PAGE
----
now. i didn’t always, like, love stefano pilati, mr. slimane’s predecessor at the label, but i will grant that he took risks, shook things up, and refused to simply lie down and let the current trends do the talking for him, which ultimately resulted in some amazing collections (and let’s be real, no one can replace the irreplaceable tom ford. at least not these days). so! to recap, yes, the clothes are painfully cute and cool, and yes, we’d probably like to own everysinglebloodypiecehere, but is this where we envisioned ysl for the future? really? but maybe we ought get used to it, as i expect mr. slimane is about to make mr. pinault some serious cash monaaaaay.

alors. now for the critical portion of our hour! straight out of the gate, style assessed that “anyone expecting the frisson of the future that Slimane once provided would have to feel let down yet again. At the odd moments when he allowed it to happen—as in a cutaway jacket over a plaid shirt over slashed black leather cuissardes—there was a glimpse of the kind of rigorous sensibility that hybridized passion and fashion into an irresistible force at Dior Homme,” as fashion week daily noted that “the rock ‘n’ roll road trip left the essence of Saint Laurent dangling in the rearview mirror for a barrage of hotpants and dom-inspired leather minis that aren’t exactly sales fodder for longtime YSL devotees.”

meanwhile, us vogue a little too sweetly declared that “(g)Grunge chez Saint Laurent certainly has shock factor—and Yves Saint Laurent was, of course, the designer who managed to épater les bourgeois with his Mod biker chicks at Christian Dior…but his work was always shot through with innate class, and this collection—doubtless luxurious in the hand and elegantly merchandised in the showroom—looked at times a little too contemporary market on the runway,” as grazia protested that “(i)f this was a determinedly youthful and accessible collection that belied the fact that the attention to detail that bourgeois French fashion is known and respected for was in evidence also.”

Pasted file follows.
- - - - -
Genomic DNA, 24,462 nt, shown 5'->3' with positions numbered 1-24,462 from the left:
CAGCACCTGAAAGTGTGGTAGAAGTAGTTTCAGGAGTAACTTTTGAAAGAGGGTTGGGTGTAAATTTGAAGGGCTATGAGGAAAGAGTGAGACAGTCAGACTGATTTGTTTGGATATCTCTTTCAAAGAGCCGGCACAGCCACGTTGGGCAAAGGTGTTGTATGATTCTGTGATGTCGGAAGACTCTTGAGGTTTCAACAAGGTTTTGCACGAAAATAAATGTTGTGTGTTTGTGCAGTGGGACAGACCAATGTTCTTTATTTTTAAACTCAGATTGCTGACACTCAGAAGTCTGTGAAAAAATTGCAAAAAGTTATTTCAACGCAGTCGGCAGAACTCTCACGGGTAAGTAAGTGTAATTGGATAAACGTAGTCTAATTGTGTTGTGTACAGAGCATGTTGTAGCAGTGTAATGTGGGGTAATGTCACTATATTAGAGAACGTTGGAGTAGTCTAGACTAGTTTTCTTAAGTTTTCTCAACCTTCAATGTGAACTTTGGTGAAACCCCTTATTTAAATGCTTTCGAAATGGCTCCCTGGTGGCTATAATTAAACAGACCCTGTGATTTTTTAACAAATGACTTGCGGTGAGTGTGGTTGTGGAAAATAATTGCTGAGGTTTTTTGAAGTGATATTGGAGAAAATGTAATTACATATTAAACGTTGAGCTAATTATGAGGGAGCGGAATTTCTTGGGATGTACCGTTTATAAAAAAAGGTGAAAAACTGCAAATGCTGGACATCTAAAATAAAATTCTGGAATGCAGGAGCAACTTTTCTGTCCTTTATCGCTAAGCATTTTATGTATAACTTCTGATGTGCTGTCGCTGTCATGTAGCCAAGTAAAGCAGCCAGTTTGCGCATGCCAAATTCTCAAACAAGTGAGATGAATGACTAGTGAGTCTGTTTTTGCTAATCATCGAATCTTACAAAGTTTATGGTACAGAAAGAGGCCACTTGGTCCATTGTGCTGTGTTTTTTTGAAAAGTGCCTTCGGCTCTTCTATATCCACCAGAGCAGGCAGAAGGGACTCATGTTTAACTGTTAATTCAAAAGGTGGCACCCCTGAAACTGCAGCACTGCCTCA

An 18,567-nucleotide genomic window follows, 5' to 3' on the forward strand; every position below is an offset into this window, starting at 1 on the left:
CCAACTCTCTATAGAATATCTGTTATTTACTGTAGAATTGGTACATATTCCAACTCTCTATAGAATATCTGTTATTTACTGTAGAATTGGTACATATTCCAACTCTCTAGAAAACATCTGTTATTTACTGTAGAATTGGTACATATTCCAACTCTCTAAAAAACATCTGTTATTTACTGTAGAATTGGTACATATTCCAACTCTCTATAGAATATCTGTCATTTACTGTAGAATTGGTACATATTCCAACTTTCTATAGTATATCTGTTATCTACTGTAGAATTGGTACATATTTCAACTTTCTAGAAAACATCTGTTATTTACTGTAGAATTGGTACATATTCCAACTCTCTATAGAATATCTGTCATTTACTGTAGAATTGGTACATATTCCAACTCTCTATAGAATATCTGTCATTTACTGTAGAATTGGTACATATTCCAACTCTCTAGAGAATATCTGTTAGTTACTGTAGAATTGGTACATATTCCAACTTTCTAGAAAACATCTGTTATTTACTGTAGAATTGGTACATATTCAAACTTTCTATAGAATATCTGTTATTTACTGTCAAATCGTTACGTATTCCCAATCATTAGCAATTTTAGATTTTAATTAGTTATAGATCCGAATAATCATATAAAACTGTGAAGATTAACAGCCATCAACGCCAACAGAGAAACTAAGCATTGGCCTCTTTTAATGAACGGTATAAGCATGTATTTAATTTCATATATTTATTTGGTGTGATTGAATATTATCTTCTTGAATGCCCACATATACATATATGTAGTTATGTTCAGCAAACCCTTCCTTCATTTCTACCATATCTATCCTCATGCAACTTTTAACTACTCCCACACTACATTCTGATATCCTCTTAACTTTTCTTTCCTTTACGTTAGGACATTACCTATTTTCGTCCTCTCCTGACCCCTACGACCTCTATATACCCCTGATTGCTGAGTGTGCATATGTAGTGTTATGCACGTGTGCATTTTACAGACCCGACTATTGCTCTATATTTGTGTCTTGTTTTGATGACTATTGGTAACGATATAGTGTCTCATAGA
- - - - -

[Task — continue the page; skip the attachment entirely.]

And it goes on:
and then, art info gasped that “(o)riginality may succumb to old tricks for SL by HS, but it’s consciously hanging on by a thread, and there’s definitely a biting commentary underneath all that commerciality. We’re excited to see, if and when that voice amplifies, what it can achieve,” while wwd perhaps offered the best-yet poke: “Few archetypes are more engaging than the undone girl, especially when under her ratty hair, pout, pounding gait and sloppy chic lurk a pretty face and skinny body. But is playing a cutesy, disaffected-youth hand enough to propel the house of Saint Laurent into today’s luxury stratosphere — especially if the targeted air space is that in which Chanel and Dior reside? That, too, remains a question.”